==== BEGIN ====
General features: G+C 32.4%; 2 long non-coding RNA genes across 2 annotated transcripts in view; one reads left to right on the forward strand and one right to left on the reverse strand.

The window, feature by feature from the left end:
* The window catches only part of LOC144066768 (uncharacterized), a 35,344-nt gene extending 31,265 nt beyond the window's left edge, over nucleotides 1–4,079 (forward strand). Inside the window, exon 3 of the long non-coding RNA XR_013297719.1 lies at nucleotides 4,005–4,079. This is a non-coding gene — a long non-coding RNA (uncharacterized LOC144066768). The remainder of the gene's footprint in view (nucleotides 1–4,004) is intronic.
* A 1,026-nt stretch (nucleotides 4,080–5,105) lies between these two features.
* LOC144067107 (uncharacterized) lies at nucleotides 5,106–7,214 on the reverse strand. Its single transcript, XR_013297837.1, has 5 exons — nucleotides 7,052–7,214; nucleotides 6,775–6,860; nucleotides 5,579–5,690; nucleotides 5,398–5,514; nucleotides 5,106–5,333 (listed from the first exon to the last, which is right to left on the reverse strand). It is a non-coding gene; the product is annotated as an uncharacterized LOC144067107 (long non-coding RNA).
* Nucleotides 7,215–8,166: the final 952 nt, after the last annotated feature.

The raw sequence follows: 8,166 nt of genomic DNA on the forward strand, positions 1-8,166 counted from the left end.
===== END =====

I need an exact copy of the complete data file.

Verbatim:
General features: G+C 32.4%; 2 long non-coding RNA genes across 2 annotated transcripts in view; one reads left to right on the forward strand and one right to left on the reverse strand.

The window, feature by feature from the left end:
* The window catches only part of LOC144066768 (uncharacterized), a 35,344-nt gene extending 31,265 nt beyond the window's left edge, over nucleotides 1–4,079 (forward strand). Inside the window, exon 3 of the long non-coding RNA XR_013297719.1 lies at nucleotides 4,005–4,079. This is a non-coding gene — a long non-coding RNA (uncharacterized LOC144066768). The remainder of the gene's footprint in view (nucleotides 1–4,004) is intronic.
* A 1,026-nt stretch (nucleotides 4,080–5,105) lies between these two features.
* LOC144067107 (uncharacterized) lies at nucleotides 5,106–7,214 on the reverse strand. Its single transcript, XR_013297837.1, has 5 exons — nucleotides 7,052–7,214; nucleotides 6,775–6,860; nucleotides 5,579–5,690; nucleotides 5,398–5,514; nucleotides 5,106–5,333 (listed from the first exon to the last, which is right to left on the reverse strand). It is a non-coding gene; the product is annotated as an uncharacterized LOC144067107 (long non-coding RNA).
* Nucleotides 7,215–8,166: the final 952 nt, after the last annotated feature.

The raw sequence follows: 8,166 nt of genomic DNA on the forward strand, positions 1-8,166 counted from the left end.